Joe Biden’s chief of staff Ron Klain expected to step down
President Joe Biden’s chief of staff, Ron Klain, is expected to leave his role in the coming weeks, US media is reporting.
The departure of the veteran political operative would be a major change in the White House, where Mr Klain manages Mr Biden’s schedule and drives his policy agenda.
The news was first reported by the New York Times, which said that Mr Klain would likely leave after the president’s State of the Union address on 7 February.
An exact timeline is still unclear.
Mr Klain has spent spent decades as one of Mr Biden’s top aides, first in the Senate and later when Mr Biden was vice-president.
He was also an adviser and speechwriter on Mr Biden’s unsuccessful 1988 and 2008 White House campaigns.
The 61-year-old was also a senior White House aide to former President Barack Obama and chief of staff to Vice-President Al Gore.
He was played by the actor Kevin Spacey in the movie Recount, which was about the presidential election of 2000.
Mr Klain has informed Mr Biden of his decision to leave, Reuters news agency reported.
A successor has not yet been decided, reports say. The New York Times listed a series of potential replacements that included Labour Secretary Marty Walsh and another of Mr Biden’s senior aides, Anita Dunn.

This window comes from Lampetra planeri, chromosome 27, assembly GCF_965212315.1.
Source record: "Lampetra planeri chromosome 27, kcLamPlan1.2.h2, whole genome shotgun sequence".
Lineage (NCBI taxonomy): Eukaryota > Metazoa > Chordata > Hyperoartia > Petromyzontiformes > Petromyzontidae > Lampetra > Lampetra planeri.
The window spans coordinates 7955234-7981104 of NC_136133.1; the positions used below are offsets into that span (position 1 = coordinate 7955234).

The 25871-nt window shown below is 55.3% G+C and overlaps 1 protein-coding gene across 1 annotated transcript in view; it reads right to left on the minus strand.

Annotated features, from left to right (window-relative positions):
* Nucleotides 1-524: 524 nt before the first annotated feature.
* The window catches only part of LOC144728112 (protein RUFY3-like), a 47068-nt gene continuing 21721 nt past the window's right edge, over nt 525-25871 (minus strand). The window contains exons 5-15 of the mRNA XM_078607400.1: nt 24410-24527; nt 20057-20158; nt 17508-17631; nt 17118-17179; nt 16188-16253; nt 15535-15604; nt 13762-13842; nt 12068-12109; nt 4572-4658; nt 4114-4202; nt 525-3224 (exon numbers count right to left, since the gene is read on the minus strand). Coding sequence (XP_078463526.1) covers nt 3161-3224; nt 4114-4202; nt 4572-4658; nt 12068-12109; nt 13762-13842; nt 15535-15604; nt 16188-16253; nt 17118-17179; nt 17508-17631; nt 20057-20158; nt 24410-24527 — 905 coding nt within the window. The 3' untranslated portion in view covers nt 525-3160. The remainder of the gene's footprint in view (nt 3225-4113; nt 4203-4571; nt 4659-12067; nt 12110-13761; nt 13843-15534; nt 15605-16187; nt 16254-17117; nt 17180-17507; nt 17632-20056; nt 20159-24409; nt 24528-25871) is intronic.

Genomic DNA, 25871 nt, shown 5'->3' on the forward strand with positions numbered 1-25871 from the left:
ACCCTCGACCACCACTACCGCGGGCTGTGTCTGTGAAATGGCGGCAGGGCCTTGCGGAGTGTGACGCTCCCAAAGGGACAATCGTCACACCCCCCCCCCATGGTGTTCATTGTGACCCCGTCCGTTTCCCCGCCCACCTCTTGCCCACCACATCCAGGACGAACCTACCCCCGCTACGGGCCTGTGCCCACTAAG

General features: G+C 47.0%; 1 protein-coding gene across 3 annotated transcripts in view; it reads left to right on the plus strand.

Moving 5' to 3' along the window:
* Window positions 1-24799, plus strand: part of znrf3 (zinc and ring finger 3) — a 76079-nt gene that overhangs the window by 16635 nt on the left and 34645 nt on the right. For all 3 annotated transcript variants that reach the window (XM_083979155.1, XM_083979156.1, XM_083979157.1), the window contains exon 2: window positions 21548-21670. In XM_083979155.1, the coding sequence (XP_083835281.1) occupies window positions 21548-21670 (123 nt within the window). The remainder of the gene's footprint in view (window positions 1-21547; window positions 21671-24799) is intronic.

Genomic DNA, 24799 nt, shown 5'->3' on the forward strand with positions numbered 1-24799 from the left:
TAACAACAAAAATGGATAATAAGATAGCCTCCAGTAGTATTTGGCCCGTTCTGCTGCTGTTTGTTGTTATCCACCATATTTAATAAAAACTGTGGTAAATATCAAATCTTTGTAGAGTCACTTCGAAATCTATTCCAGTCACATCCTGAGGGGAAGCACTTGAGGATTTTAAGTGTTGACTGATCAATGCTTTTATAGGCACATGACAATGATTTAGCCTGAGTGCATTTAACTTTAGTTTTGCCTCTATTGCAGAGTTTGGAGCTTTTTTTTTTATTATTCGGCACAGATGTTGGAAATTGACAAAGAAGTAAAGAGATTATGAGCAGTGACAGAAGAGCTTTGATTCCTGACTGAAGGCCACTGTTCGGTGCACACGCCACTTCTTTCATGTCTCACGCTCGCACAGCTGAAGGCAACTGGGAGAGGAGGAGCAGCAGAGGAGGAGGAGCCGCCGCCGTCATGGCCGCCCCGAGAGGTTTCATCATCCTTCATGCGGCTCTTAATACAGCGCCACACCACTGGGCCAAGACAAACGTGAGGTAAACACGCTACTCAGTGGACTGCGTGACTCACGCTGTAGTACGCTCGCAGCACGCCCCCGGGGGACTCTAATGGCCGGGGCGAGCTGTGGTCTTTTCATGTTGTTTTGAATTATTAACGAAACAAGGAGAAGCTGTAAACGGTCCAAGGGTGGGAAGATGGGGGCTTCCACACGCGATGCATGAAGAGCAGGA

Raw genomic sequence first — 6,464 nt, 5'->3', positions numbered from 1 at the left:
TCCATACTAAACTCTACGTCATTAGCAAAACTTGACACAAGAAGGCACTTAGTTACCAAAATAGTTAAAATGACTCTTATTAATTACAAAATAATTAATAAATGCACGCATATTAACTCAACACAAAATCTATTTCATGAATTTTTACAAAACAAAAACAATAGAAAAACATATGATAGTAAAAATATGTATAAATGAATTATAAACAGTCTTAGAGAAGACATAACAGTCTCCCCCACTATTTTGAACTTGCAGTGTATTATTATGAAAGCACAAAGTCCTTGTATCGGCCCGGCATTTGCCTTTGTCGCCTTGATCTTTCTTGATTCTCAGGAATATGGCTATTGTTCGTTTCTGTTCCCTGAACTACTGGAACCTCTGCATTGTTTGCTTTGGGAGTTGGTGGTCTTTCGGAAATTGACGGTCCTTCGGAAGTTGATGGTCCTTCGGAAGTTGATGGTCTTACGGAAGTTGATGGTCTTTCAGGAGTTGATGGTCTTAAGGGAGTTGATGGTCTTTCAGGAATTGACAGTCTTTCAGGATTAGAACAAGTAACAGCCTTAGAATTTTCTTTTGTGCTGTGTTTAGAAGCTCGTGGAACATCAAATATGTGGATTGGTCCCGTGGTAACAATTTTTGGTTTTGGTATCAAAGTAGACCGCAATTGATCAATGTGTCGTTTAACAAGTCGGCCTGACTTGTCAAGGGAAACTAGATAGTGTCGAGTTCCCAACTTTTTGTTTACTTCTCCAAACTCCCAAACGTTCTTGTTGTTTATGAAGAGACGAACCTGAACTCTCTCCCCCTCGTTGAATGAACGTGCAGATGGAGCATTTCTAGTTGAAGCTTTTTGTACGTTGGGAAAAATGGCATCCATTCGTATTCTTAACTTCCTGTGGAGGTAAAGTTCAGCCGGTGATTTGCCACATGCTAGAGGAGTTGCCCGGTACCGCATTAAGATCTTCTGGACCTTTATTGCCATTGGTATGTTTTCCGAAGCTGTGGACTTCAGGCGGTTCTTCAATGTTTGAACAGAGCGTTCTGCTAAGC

Mr Klain is the longest serving first chief of staff of any Democratic president. The role is known to have a high turnover rate – former President Donald Trump, for example, had four chiefs of staff during his four-year term.
Mr Klain has steered Mr Biden’s administration for its first two years, but the president’s term is entering a new phase following the midterm elections in November.
The Republican Party won a majority in the House of Representatives, which is one half of the United States Congress, and has pledged to investigate Mr Biden on multiple fronts.
The president’s staff are also turning their attention to a potential re-election campaign, with reports suggesting Mr Biden could announce his intention to seek a second four-year term after February’s State of the Union address.